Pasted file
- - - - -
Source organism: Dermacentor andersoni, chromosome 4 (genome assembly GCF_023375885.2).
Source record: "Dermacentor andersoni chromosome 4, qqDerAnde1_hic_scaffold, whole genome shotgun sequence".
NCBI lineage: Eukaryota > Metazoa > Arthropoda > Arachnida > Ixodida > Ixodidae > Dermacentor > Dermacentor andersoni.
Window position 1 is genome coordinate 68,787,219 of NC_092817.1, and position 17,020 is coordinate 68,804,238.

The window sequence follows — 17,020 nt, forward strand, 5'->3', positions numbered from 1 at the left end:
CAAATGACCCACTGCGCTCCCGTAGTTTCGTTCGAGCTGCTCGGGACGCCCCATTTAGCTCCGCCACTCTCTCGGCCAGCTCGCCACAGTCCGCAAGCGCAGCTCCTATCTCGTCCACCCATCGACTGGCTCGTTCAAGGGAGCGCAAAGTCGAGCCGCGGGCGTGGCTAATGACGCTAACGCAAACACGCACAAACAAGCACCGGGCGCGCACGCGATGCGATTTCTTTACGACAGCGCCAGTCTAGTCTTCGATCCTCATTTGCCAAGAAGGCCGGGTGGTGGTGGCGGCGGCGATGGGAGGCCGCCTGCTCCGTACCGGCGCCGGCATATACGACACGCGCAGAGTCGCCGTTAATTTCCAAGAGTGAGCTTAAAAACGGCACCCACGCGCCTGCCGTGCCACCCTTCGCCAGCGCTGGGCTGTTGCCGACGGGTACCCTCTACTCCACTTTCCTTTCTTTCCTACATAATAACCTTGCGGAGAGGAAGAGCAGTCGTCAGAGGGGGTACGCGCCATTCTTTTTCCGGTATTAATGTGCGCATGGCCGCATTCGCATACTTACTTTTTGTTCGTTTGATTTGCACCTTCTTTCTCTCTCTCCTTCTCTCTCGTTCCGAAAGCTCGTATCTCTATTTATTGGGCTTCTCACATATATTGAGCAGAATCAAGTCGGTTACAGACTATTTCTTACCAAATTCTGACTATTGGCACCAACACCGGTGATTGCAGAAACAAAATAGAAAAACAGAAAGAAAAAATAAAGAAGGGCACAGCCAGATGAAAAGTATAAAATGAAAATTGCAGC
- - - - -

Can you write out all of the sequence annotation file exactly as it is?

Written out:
Source organism: Dermacentor andersoni, chromosome 4 (genome assembly GCF_023375885.2).
Source record: "Dermacentor andersoni chromosome 4, qqDerAnde1_hic_scaffold, whole genome shotgun sequence".
NCBI lineage: Eukaryota > Metazoa > Arthropoda > Arachnida > Ixodida > Ixodidae > Dermacentor > Dermacentor andersoni.
Window position 1 is genome coordinate 68,787,219 of NC_092817.1, and position 17,020 is coordinate 68,804,238.

The window sequence follows — 17,020 nt, forward strand, 5'->3', positions numbered from 1 at the left end:
CAAATGACCCACTGCGCTCCCGTAGTTTCGTTCGAGCTGCTCGGGACGCCCCATTTAGCTCCGCCACTCTCTCGGCCAGCTCGCCACAGTCCGCAAGCGCAGCTCCTATCTCGTCCACCCATCGACTGGCTCGTTCAAGGGAGCGCAAAGTCGAGCCGCGGGCGTGGCTAATGACGCTAACGCAAACACGCACAAACAAGCACCGGGCGCGCACGCGATGCGATTTCTTTACGACAGCGCCAGTCTAGTCTTCGATCCTCATTTGCCAAGAAGGCCGGGTGGTGGTGGCGGCGGCGATGGGAGGCCGCCTGCTCCGTACCGGCGCCGGCATATACGACACGCGCAGAGTCGCCGTTAATTTCCAAGAGTGAGCTTAAAAACGGCACCCACGCGCCTGCCGTGCCACCCTTCGCCAGCGCTGGGCTGTTGCCGACGGGTACCCTCTACTCCACTTTCCTTTCTTTCCTACATAATAACCTTGCGGAGAGGAAGAGCAGTCGTCAGAGGGGGTACGCGCCATTCTTTTTCCGGTATTAATGTGCGCATGGCCGCATTCGCATACTTACTTTTTGTTCGTTTGATTTGCACCTTCTTTCTCTCTCTCCTTCTCTCTCGTTCCGAAAGCTCGTATCTCTATTTATTGGGCTTCTCACATATATTGAGCAGAATCAAGTCGGTTACAGACTATTTCTTACCAAATTCTGACTATTGGCACCAACACCGGTGATTGCAGAAACAAAATAGAAAAACAGAAAGAAAAAATAAAGAAGGGCACAGCCAGATGAAAAGTATAAAATGAAAATTGCAGC